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Brain's reward center determines self-control

Wednesday - 4/25/2012, 7:48am  ET

WASHINGTON - If self-control is a problem, it may not be a person's willpower that's the issue. It may be how the brain's reward center responds to those things the person loves, including food and sex.

Dartmouth College research published in the "Journal of Neuroscience" used pictures of food, landscapes and erotica to gauge how 48 women reacted. Researchers used fMRI brain imaging to see how their brains responded.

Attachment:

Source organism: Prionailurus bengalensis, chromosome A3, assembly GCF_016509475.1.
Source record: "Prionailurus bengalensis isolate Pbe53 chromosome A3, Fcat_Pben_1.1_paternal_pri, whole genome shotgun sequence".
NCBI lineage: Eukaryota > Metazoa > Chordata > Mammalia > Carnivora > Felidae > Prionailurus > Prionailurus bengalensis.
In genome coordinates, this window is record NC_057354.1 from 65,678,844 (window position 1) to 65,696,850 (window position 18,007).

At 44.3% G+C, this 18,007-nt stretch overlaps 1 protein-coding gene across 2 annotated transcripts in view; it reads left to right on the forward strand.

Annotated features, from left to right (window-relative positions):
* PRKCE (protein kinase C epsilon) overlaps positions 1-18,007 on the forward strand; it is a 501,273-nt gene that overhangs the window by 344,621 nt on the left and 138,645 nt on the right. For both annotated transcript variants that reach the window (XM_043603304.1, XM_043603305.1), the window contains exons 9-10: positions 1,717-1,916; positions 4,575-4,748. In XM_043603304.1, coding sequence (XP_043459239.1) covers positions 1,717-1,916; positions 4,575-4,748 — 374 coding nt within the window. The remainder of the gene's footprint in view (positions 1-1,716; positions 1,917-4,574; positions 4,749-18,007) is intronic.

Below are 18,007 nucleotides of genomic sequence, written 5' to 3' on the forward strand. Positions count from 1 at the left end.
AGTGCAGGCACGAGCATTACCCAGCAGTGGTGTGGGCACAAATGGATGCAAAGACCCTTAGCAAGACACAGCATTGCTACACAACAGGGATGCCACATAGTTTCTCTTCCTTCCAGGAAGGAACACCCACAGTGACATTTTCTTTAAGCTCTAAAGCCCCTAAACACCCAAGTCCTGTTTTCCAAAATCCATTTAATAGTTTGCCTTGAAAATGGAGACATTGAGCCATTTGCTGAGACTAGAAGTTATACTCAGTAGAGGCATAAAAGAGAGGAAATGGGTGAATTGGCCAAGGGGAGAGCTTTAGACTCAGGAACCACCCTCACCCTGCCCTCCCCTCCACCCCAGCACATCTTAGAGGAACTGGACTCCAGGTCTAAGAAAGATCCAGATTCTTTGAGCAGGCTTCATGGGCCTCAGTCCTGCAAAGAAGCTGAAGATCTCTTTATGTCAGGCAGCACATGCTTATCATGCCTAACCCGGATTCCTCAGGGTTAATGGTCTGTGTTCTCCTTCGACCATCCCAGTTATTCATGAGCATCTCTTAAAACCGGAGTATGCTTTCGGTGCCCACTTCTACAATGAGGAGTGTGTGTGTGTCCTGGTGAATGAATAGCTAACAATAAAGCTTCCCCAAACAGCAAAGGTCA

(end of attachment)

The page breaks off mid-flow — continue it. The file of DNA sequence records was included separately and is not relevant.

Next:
Six months later, the women returned and filled out questionnaires. Those who responded strongly to food images had gained weight, while those who reacted to the sexual images reported having more sex and stronger desires.

Bill Kelley, associate professor of Dartmouth's department of psychological and brain sciences, says the study shows that activating one brain region was a strong predictor of how people would behave.

Kelley said it's not just genetics that played a role in the brain's wiring. Experiences also played a role, MSNBC reports.

WTOP's Veronica Robinson contributed to this report. Follow WTOP on Twitter.

(Copyright 2012 by WTOP. All Rights Reserved.)